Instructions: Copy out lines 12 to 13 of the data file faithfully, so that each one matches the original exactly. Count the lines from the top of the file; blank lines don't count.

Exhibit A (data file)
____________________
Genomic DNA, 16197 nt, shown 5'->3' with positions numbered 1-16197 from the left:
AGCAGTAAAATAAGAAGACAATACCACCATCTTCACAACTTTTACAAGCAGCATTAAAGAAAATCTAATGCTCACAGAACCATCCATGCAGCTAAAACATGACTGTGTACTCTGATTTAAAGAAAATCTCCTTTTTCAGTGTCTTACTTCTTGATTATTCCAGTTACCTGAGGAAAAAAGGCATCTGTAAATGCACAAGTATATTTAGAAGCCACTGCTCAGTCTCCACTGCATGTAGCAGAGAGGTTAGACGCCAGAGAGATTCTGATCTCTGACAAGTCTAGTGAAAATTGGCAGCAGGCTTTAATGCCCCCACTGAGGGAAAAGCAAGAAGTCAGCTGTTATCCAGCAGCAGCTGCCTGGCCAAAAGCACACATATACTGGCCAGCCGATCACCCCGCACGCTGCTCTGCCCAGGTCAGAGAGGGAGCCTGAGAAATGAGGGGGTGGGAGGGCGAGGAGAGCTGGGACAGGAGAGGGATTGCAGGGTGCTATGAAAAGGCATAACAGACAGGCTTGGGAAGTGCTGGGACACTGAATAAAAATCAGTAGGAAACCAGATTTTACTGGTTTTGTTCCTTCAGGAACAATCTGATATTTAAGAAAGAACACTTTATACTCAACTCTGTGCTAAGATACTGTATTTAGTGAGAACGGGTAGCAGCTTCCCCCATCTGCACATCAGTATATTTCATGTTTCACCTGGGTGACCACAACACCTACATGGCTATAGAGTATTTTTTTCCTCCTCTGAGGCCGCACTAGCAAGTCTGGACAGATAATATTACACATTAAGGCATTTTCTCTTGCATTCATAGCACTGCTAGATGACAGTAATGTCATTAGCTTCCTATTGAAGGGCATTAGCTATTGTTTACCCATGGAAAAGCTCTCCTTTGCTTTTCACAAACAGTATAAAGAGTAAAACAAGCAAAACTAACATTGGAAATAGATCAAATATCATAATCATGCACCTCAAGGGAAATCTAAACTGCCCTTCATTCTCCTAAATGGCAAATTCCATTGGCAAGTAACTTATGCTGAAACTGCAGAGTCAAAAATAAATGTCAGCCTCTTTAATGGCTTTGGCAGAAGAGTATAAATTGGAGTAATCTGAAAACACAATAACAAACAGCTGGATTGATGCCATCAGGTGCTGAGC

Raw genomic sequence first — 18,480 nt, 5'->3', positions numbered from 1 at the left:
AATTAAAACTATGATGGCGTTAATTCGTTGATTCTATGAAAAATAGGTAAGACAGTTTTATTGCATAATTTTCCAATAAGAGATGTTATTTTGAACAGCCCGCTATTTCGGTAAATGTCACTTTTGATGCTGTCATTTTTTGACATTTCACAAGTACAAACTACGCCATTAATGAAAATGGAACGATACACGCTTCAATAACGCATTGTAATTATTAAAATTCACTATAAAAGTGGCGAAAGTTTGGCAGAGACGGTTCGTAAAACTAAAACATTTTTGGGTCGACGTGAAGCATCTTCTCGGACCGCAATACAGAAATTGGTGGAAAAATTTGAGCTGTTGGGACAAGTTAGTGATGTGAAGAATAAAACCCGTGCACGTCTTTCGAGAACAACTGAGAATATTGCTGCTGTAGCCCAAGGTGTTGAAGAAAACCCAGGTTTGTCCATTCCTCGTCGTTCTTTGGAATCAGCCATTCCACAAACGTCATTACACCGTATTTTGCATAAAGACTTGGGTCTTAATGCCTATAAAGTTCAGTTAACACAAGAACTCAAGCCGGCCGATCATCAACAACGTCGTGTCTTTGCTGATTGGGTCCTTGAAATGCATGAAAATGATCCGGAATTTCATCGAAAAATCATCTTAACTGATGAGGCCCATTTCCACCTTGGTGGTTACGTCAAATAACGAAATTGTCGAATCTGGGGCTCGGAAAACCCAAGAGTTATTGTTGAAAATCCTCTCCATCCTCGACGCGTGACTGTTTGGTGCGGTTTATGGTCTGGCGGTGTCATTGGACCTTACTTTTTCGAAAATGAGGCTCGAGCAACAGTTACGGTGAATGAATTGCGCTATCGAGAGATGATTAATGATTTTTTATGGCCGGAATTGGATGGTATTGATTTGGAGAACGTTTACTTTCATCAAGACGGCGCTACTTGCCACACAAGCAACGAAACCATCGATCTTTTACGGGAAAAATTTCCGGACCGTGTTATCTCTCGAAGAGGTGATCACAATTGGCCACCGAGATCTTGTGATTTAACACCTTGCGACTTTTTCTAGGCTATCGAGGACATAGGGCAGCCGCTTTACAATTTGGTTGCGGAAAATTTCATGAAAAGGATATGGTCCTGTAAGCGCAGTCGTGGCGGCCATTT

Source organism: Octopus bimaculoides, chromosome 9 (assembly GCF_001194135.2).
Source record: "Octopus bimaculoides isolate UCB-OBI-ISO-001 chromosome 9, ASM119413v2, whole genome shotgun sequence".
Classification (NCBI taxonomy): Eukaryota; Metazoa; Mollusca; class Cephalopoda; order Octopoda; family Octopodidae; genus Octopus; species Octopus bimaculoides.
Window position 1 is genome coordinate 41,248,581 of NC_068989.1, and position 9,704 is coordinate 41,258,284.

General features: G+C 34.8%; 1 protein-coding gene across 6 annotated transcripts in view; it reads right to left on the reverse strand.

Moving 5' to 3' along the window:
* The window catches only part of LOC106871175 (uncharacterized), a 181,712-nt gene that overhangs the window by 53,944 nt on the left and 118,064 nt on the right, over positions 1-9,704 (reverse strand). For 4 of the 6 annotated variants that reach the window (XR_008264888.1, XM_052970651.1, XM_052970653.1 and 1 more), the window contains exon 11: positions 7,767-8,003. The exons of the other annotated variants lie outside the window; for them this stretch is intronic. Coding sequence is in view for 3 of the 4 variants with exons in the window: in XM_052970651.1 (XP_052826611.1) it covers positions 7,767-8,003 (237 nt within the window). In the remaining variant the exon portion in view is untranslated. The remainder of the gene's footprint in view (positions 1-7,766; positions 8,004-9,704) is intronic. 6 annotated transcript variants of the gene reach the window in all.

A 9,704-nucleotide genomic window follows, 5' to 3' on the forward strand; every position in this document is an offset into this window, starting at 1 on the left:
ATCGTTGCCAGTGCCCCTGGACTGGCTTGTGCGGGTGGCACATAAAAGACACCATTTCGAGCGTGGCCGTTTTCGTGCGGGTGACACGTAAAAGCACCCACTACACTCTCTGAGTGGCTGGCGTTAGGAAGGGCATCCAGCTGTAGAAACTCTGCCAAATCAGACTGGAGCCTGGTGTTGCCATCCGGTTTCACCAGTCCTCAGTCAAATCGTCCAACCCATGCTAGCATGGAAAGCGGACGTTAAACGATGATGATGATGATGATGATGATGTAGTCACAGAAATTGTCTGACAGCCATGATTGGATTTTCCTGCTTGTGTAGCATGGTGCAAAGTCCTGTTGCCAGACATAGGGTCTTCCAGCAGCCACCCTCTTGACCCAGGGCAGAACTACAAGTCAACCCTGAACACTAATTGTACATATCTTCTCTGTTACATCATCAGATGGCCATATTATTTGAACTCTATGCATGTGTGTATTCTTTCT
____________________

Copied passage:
A 9,704-nucleotide genomic window follows, 5' to 3' on the forward strand; every position in this document is an offset into this window, starting at 1 on the left:
ATCGTTGCCAGTGCCCCTGGACTGGCTTGTGCGGGTGGCACATAAAAGACACCATTTCGAGCGTGGCCGTTTTCGTGCGGGTGACACGTAAAAGCACCCACTACACTCTCTGAGTGGCTGGCGTTAGGAAGGGCATCCAGCTGTAGAAACTCTGCCAAATCAGACTGGAGCCTGGTGTTGCCATCCGGTTTCACCAGTCCTCAGTCAAATCGTCCAACCCATGCTAGCATGGAAAGCGGACGTTAAACGATGATGATGATGATGATGATGATGTAGTCACAGAAATTGTCTGACAGCCATGATTGGATTTTCCTGCTTGTGTAGCATGGTGCAAAGTCCTGTTGCCAGACATAGGGTCTTCCAGCAGCCACCCTCTTGACCCAGGGCAGAACTACAAGTCAACCCTGAACACTAATTGTACATATCTTCTCTGTTACATCATCAGATGGCCATATTATTTGAACTCTATGCATGTGTGTATTCTTTCT